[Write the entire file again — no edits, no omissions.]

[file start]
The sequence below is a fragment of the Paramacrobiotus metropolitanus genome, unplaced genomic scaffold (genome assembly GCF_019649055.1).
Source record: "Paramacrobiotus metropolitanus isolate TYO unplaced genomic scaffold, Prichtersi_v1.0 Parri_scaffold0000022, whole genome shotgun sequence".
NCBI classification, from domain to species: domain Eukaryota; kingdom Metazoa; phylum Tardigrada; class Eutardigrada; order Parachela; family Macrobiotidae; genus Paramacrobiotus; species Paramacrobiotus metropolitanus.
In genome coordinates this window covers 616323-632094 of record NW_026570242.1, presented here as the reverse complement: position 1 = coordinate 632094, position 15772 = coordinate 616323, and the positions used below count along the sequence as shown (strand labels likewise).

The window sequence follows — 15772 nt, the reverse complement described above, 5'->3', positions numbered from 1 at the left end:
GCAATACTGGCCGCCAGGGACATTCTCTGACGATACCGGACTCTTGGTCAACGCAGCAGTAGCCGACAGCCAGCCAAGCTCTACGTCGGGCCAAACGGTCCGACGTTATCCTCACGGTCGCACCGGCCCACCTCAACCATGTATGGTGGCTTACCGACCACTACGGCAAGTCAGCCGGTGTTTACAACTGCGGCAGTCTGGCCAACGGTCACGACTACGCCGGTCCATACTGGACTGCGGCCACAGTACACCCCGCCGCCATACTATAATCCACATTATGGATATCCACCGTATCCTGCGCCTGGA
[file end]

The sequence below is a fragment of the Paramacrobiotus metropolitanus genome, unplaced genomic scaffold (genome assembly GCF_019649055.1).
Source record: "Paramacrobiotus metropolitanus isolate TYO unplaced genomic scaffold, Prichtersi_v1.0 Parri_scaffold0000022, whole genome shotgun sequence".
NCBI classification, from domain to species: domain Eukaryota; kingdom Metazoa; phylum Tardigrada; class Eutardigrada; order Parachela; family Macrobiotidae; genus Paramacrobiotus; species Paramacrobiotus metropolitanus.
In genome coordinates this window covers 616323-632094 of record NW_026570242.1, presented here as the reverse complement: position 1 = coordinate 632094, position 15772 = coordinate 616323, and the positions used below count along the sequence as shown (strand labels likewise).

The window sequence follows — 15772 nt, the reverse complement described above, 5'->3', positions numbered from 1 at the left end:
GCAATACTGGCCGCCAGGGACATTCTCTGACGATACCGGACTCTTGGTCAACGCAGCAGTAGCCGACAGCCAGCCAAGCTCTACGTCGGGCCAAACGGTCCGACGTTATCCTCACGGTCGCACCGGCCCACCTCAACCATGTATGGTGGCTTACCGACCACTACGGCAAGTCAGCCGGTGTTTACAACTGCGGCAGTCTGGCCAACGGTCACGACTACGCCGGTCCATACTGGACTGCGGCCACAGTACACCCCGCCGCCATACTATAATCCACATTATGGATATCCACCGTATCCTGCGCCTGGA